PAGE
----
Inconsistent…to say the least. Really though, I’ve had a bunch of great days on the Madison River this summer. However, if you are gonna roll the dice and fish the river only one day while you’re in the neighborhood, you had better be on the good side of the trout gods…..or be a little lucky. It also helps to bring your A-game and let the fish eat your fly. Your day could be a dink fest, but please remember to pay attention as there are some really nice fish eating the fly and just when you think it’s a dink and you don’t set the hook, you’re hating life and wondering out loud where that big brown trout came from. My only answer to that question is, “they live here too”. The nymphing crowd is pounding rocks and mid river runs with various flies like: shelia sculpin, trevor’s sculpin, rubber legs, zonkers, midge larva, $3 Dips, olive dips, crystal dips, shop vacs and the traditional no bead pheasant tail. The rest of us are fishing dry flies whenever possible with hoppers, ants, wulffs, beetles, trudes, small royal stimis and pretty much any reddish attractor pattern. I like fishing a single fly this time of the year as most of us, myself included, tend to get a better drift with just one fly on the end of the line. It’s late August and the trout are not dumb, so tighten up that skill set and pay attention.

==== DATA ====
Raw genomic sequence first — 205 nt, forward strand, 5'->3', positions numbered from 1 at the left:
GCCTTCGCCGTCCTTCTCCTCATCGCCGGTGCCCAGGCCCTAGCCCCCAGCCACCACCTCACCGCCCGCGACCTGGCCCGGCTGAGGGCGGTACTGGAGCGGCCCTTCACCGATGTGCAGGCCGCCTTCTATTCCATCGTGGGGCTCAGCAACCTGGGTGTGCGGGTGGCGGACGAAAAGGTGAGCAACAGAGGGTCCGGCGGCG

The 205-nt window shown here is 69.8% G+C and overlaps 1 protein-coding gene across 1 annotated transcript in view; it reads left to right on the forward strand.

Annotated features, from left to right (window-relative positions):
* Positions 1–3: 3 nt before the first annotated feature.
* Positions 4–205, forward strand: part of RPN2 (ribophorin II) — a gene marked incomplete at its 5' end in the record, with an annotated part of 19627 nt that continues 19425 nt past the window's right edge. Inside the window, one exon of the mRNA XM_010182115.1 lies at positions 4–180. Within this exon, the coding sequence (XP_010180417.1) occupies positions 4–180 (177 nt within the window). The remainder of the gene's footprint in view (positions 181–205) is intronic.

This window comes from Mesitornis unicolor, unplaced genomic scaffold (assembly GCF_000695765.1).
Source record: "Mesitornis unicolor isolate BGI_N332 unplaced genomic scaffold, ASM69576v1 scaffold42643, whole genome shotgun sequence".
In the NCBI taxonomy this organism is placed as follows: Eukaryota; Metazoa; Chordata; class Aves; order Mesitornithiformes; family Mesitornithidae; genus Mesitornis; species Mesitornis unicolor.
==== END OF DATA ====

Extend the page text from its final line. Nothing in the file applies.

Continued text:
Hebgen Lake Fishing Report